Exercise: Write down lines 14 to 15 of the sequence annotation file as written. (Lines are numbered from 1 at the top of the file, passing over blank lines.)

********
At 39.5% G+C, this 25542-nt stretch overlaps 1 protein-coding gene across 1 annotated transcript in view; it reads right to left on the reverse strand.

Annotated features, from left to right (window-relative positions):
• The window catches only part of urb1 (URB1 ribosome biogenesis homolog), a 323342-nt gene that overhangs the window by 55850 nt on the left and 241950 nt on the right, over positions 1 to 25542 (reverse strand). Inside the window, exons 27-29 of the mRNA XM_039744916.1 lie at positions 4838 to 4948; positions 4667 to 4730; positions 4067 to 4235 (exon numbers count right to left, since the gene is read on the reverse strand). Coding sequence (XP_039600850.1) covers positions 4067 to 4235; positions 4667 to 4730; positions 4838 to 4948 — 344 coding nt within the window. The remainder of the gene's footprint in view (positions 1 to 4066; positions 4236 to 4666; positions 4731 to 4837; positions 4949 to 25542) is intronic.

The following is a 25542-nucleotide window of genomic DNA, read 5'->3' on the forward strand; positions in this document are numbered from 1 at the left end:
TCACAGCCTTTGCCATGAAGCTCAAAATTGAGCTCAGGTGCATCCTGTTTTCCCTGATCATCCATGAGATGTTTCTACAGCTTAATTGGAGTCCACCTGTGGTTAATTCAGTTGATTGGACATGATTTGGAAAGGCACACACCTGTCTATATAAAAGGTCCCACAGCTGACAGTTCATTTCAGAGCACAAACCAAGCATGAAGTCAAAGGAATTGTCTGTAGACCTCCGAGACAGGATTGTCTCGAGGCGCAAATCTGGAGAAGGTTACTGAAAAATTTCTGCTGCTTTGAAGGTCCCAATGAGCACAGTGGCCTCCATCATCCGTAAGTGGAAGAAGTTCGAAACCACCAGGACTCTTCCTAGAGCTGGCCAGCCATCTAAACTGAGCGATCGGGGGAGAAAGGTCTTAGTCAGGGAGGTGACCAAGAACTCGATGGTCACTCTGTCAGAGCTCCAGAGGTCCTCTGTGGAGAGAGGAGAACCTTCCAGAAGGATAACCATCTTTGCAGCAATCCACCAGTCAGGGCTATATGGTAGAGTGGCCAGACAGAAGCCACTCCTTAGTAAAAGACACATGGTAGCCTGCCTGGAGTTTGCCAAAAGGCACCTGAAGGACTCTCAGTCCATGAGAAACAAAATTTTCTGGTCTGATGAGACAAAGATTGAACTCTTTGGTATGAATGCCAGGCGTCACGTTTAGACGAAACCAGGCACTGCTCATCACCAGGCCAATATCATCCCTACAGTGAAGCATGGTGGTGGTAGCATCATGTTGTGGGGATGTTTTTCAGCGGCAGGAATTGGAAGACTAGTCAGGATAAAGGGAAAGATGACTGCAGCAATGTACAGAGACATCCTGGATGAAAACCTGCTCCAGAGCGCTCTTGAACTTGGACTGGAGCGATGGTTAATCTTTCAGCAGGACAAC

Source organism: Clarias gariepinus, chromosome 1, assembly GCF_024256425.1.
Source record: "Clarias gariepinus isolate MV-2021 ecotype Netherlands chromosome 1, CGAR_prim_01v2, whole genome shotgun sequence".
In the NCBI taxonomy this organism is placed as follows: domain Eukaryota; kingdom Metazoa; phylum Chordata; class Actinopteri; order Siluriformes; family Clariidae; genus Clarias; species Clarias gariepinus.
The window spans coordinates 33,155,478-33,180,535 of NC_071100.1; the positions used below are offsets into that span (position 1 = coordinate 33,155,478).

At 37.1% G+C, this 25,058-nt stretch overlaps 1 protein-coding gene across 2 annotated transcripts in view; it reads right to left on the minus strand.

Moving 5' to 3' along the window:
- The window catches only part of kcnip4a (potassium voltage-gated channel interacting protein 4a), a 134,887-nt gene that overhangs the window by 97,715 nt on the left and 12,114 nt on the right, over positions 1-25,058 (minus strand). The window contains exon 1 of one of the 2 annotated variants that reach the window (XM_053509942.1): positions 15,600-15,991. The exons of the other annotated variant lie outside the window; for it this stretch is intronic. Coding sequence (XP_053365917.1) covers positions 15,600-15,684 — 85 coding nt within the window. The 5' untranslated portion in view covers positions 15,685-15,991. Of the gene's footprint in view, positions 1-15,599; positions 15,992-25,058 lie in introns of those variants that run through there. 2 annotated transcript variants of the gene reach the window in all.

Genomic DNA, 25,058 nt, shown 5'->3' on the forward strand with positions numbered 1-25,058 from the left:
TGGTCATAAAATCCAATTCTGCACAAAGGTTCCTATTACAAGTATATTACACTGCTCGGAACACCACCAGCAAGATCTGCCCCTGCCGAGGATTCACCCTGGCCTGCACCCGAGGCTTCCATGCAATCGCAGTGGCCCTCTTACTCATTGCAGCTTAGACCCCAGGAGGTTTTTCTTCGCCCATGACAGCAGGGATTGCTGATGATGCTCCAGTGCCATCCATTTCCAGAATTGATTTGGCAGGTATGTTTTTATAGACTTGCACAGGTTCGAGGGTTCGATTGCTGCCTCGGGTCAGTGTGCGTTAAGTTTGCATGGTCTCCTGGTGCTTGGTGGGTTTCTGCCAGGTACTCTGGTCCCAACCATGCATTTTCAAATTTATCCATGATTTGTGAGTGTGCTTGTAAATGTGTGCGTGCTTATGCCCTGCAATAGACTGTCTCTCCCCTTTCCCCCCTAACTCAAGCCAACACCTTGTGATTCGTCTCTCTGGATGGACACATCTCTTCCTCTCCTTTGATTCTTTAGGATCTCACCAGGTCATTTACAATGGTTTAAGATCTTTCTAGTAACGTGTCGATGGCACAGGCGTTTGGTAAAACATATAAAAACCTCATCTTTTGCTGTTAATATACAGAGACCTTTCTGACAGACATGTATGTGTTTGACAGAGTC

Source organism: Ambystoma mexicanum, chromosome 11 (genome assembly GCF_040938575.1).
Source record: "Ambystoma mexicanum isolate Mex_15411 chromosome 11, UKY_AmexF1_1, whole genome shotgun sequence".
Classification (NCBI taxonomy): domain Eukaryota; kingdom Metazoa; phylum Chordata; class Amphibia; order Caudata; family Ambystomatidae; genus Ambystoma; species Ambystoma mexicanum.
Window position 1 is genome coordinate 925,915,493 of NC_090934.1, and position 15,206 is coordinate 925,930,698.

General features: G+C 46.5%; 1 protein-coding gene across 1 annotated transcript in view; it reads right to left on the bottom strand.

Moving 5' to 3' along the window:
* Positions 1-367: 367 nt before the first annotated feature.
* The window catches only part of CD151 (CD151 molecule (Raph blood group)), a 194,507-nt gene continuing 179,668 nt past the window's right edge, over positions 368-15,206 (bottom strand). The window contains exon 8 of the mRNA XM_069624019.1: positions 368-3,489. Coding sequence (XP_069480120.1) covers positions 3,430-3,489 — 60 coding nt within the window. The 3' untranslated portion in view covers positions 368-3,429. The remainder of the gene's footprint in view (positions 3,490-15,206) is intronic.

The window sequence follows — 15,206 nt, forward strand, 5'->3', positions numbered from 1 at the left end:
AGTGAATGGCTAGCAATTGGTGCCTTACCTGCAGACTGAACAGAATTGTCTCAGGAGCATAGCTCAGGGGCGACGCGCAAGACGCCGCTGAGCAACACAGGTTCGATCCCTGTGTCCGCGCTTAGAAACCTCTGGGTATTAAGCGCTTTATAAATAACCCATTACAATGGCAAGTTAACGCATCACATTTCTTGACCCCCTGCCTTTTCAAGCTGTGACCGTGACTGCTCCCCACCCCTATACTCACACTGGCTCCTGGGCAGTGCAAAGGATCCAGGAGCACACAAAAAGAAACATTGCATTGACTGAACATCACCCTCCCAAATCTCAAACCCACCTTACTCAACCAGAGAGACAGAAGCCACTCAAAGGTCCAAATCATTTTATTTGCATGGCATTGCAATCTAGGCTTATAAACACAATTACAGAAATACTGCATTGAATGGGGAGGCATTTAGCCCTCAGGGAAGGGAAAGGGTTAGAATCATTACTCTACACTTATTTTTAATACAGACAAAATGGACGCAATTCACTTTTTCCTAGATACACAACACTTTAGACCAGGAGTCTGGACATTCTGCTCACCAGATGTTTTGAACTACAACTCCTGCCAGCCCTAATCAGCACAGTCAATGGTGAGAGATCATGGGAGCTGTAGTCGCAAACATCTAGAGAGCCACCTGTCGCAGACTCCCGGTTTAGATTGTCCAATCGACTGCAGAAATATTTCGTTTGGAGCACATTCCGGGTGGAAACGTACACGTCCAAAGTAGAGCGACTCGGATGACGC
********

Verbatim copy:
TGGTCATAAAATCCAATTCTGCACAAAGGTTCCTATTACAAGTATATTACACTGCTCGGAACACCACCAGCAAGATCTGCCCCTGCCGAGGATTCACCCTGGCCTGCACCCGAGGCTTCCATGCAATCGCAGTGGCCCTCTTACTCATTGCAGCTTAGACCCCAGGAGGTTTTTCTTCGCCCATGACAGCAGGGATTGCTGATGATGCTCCAGTGCCATCCATTTCCAGAATTGATTTGGCAGGTATGTTTTTATAGACTTGCACAGGTTCGAGGGTTCGATTGCTGCCTCGGGTCAGTGTGCGTTAAGTTTGCATGGTCTCCTGGTGCTTGGTGGGTTTCTGCCAGGTACTCTGGTCCCAACCATGCATTTTCAAATTTATCCATGATTTGTGAGTGTGCTTGTAAATGTGTGCGTGCTTATGCCCTGCAATAGACTGTCTCTCCCCTTTCCCCCCTAACTCAAGCCAACACCTTGTGATTCGTCTCTCTGGATGGACACATCTCTTCCTCTCCTTTGATTCTTTAGGATCTCACCAGGTCATTTACAATGGTTTAAGATCTTTCTAGTAACGTGTCGATGGCACAGGCGTTTGGTAAAACATATAAAAACCTCATCTTTTGCTGTTAATATACAGAGACCTTTCTGACAGACATGTATGTGTTTGACAGAGTC

Source organism: Ambystoma mexicanum, chromosome 11 (genome assembly GCF_040938575.1).